Because absinthe is so bitter, it is typically served with 3 parts water and a sugar cube. Properly preparing this absinthe results in a milky louche as the oils in the absinthe react with the water.
Absinthes that are made in the French/Swiss style are often regarded as “real absinthe” whereas other absinthe styles are not viewed as authentic or, at least, not as high-quality absinthe.
Verte absinthe is the iconic green absinthe of legend that was enjoyed by famous people like Vincent Van Gogh, Charles Baudelaire, and Oscar Wilde. When you hear someone mention the famous “green fairy” or “la fée verte“, this is what they’re talking about.
Verte absinthes are made by steeping a second round of herbs in the distilled spirit. In addition to the flavor of the natural herbs, the absinthe also gains its green color from the chlorophyll.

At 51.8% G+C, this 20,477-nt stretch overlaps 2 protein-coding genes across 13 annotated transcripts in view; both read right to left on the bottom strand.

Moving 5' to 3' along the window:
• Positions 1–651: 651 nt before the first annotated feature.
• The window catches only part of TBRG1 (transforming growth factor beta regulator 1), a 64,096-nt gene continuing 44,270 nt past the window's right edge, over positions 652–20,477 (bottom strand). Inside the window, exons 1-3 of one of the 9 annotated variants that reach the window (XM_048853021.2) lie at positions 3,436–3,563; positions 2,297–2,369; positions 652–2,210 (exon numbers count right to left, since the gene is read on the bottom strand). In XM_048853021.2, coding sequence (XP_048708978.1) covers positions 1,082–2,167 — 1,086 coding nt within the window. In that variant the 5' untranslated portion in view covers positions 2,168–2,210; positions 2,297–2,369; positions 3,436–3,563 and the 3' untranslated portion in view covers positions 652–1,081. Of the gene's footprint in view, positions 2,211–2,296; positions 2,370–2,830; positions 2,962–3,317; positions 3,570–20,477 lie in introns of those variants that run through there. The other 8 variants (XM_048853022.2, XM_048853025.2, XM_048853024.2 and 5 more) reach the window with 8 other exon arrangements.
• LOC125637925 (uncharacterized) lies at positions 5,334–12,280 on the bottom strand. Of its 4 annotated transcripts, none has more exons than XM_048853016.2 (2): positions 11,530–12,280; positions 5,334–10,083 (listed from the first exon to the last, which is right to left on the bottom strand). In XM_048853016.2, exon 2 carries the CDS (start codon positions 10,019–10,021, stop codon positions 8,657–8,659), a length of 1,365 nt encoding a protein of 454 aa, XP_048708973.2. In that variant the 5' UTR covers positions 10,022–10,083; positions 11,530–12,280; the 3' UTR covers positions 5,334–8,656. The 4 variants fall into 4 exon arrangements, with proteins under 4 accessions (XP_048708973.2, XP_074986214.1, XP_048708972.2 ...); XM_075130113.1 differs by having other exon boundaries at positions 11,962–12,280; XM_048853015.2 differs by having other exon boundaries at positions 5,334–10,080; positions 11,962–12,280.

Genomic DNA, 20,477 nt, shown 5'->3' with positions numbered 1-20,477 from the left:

Simply being a green absinthe isn’t enough to qualify as a true verte. Some brands (usually of the Czech/Bohemian category) will artificially color their absinthe, but making absinthe in this way is not the same. Verte absinthe is characterized by its natural green color and rich, herbal flavors.
Some examples of absinthe verte that you might find include:
- Jade 1901 Absinthe Supérieure
- Lucid Absinthe Supérieure (review here!)
- Violet Crown Emerald (a newfound personal favorite!)
- Pernod Absinthe (review here!)
- Mansinthe (review here!)
- Leopold Brothers Absinthe Verte
Blanche absinthe (also known as la Bleue in Switzerland) is a clear absinthe.
Where an absinthe verte is made with a second maceration stage with new herbs to add to the flavor and color, blanche absinthe is distilled, reduced, and immediately bottled.
Following the 1910 absinthe ban in Switzerland, traditional absinthes stood out thanks to the green liquid in the bottles. By making the absinthe clear, it was easier to disguise as some other spirit. As more countries began to ban the Green Fairy (like the French absinthe ban in 1915), blanche/bleue absinthes gained popularity as a bootleg option.